Money-Saving Driving Tips to Get You Through January
We all know that keeping and maintaining a car can be an expensive task, but for some of us, it’s a necessity. January can be an especially hard month when it comes to money – that early paycheque in December is welcomed with open arms initially, then come January, some of us are struggling to get by in what seems to be the longest month ever.
To help you get through this long and tiresome month, we’ve pulled together a list of ways you could reduce costs and save money when running your car.
Did you know, there are cashback options available when purchasing fuel? A number of credit card companies offer incentives for using your card to pay for fuel. It may seem to be only a small amount you get back, but every little helps!
Click here to read MoneySuperMarket’s guide to the best credit cards to buy petrol with.
A lot of fuel stations sell premium fuel, claiming these fuel types offer performance and economy advantages, whilst keeping your engine clean. Unless you are driving a performance car, you’re unlikely to see a difference from purchasing premium fuel over standard fuel. Save yourself an average of 10p extra per litre and stick to standard fuel!
Hunt out the cheapest fuel in your area – you may be able to save a small amount of money per litre. By doing this throughout the year, you could save yourself a fair bit of money. As you drive by petrol stations, take a mental note of the prices, then when it comes to fuelling up, you know which station in your local area is the cheapest to go and fuel up at.
Some supermarkets and fuel stations offer loyalty cards – take advantage of these to cut fuel costs down further.
Buying economical tyres can make a big difference in the performance and fuel economy of your car. When it comes to buying new tyres, the cheapest are often the most desirable merely due to cost – especially if the unexpected cost falls at a bad time of the year – but this can sometimes be a mistake in the long run.
Cheaper tyres do not perform as well as higher-end tyres and can sometimes affect stopping distance and vehicle handling negatively. If you are EU based, you can find out the fuel efficiency of your tyres on the EU tyre label – all tyres sold are fitted with one. You can read more about EU tyre labels here. If you are based in the US, you can read about your tyre labels here.
Did you know, if your tyres are under-inflated by 15psi or more, your vehicle will be using on average 6% more fuel? Keep an eye on your tyre pressure to ensure you are driving as economically as you can whilst getting the right value for your money on your fuel.
Car insurance is usually the most expensive vehicle-related cost you face each year. When it comes to renewing your car insurance, don’t just accept your auto-renewal quote – insurers can quite often bump this up slightly. Instead, shop around – see if there are any other car insurance companies that offer the cover you need for a lower cost. If all else fails, ring up your current insurance company and ask if there is anything they can do on costs – sometimes they knock some money off, as they would rather do this than lose your custom entirely.
Adding family members to your insurance can decrease your insurance premiums, for example, 18-20 year olds pay the highest premiums, so adding parents as named drivers can help decrease costs. Sometimes having parents as named drivers can bump up the cost too – so check the cost of both before committing to your policy.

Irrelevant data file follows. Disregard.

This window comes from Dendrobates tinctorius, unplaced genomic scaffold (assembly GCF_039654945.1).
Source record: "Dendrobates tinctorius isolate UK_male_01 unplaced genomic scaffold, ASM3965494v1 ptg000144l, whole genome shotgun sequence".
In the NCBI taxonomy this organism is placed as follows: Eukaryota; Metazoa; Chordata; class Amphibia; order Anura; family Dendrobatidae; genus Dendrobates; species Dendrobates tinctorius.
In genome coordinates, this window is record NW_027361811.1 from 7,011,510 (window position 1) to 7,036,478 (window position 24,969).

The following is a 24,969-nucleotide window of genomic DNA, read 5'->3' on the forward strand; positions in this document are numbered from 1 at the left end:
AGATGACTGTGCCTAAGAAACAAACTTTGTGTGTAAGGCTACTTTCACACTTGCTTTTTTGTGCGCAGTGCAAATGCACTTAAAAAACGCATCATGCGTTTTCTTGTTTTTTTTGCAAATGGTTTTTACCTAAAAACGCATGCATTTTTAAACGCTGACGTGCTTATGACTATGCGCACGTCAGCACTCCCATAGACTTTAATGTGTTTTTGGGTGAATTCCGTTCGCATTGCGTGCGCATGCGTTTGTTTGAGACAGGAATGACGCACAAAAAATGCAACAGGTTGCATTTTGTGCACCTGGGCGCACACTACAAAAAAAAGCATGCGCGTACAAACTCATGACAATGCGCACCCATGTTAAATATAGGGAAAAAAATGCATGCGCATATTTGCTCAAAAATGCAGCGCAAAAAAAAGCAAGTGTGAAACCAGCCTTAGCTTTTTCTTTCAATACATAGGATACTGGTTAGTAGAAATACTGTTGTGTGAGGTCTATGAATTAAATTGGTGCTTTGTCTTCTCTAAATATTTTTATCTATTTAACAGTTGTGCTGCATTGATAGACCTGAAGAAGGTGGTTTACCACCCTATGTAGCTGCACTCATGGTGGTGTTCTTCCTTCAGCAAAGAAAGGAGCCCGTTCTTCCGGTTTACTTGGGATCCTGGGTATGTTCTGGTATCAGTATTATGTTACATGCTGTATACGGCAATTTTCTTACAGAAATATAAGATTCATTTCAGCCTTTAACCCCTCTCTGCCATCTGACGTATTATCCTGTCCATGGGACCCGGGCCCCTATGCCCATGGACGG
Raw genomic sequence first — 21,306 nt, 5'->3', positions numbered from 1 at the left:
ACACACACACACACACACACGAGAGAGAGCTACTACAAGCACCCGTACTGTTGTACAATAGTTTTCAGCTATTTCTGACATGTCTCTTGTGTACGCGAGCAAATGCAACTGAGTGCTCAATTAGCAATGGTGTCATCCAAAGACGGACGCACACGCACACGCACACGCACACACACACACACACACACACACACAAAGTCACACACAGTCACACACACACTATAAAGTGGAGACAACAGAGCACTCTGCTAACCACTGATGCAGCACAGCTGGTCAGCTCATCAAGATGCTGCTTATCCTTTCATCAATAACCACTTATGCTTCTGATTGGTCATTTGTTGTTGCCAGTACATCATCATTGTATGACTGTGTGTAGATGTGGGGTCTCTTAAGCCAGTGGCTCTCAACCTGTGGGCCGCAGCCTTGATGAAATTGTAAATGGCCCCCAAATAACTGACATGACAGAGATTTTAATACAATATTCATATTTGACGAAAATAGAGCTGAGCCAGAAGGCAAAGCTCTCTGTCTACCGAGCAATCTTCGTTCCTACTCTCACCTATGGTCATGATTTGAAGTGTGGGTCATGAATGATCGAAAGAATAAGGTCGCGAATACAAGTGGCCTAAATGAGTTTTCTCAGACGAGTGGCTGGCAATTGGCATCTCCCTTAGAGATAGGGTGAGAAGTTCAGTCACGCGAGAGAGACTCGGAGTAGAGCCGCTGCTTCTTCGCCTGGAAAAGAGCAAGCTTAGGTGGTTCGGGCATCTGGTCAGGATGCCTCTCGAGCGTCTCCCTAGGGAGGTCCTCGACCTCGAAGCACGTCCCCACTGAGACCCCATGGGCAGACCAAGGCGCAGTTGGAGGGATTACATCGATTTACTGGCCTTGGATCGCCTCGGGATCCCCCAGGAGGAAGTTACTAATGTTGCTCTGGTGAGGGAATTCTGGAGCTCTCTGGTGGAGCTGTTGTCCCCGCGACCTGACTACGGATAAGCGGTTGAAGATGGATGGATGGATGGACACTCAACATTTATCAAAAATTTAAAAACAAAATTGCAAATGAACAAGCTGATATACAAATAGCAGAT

Claim Pothole Damage
Potholes are caused by the expansion and contraction of water after it has entered the ground under the pavement. When water freezes, it expands, making roads weaker – cars drive over the weak roads and eventually, potholes form. Potholes can be very damaging to cars, and can often lead to expensive repairs.
You can sometimes claim compensation if a pothole causes damage to your car, however, in order for your claim to be successful, the pothole must have been reported to the local council by a member of public previously, as they cannot be liable for defects they were not aware of in the first place. So, if you see a pothole – report it to your local council at your earliest convenience.
Drive Gently When Your Car is Cold
Did you know, cars are least efficient when they are cold? When you first start your car, drive steadily to lower the chances of wasting fuel and wearing your engine out. Alongside this, you should not leave your engine idle for too long – if you want your car warm on a Winter’s morning, it might be worth investing in a car with heated seats or a heated steering wheel.
Don’t Use Your Windscreen Wipers on Ice
Tired of having to defrost your windscreen in a rush? Invest in some de-icer or an ice scraper – the last thing you want to be doing when money is tight is putting your windscreen wipers on in the hope it is going to clear the ice quicker and tearing them. Windscreen wipers can cost £20 upwards to replace – we’re sure you’ll agree that a cheap bottle of de-icer is a better alternative to replacing your windscreen wipers completely!
Empty Your Car of Unnecessary Items
Do you drive around with a roof rack on or with a full boot? Just ask yourself this – is it required all year round? Carrying unnecessary weight in your vehicle can increase fuel consumption more than you think. On average, for every 50kg of extra weight you’re carrying in your car, you will use an additional 2% of fuel.
So, remove your roof rack when not in use, and have a clear out in your boot! Anything you don’t need – take out!
And there you have it – our top tips to save you money on car running costs and maintenance! We hope we’ve taught you something new so you can start saving money on your motoring costs right away.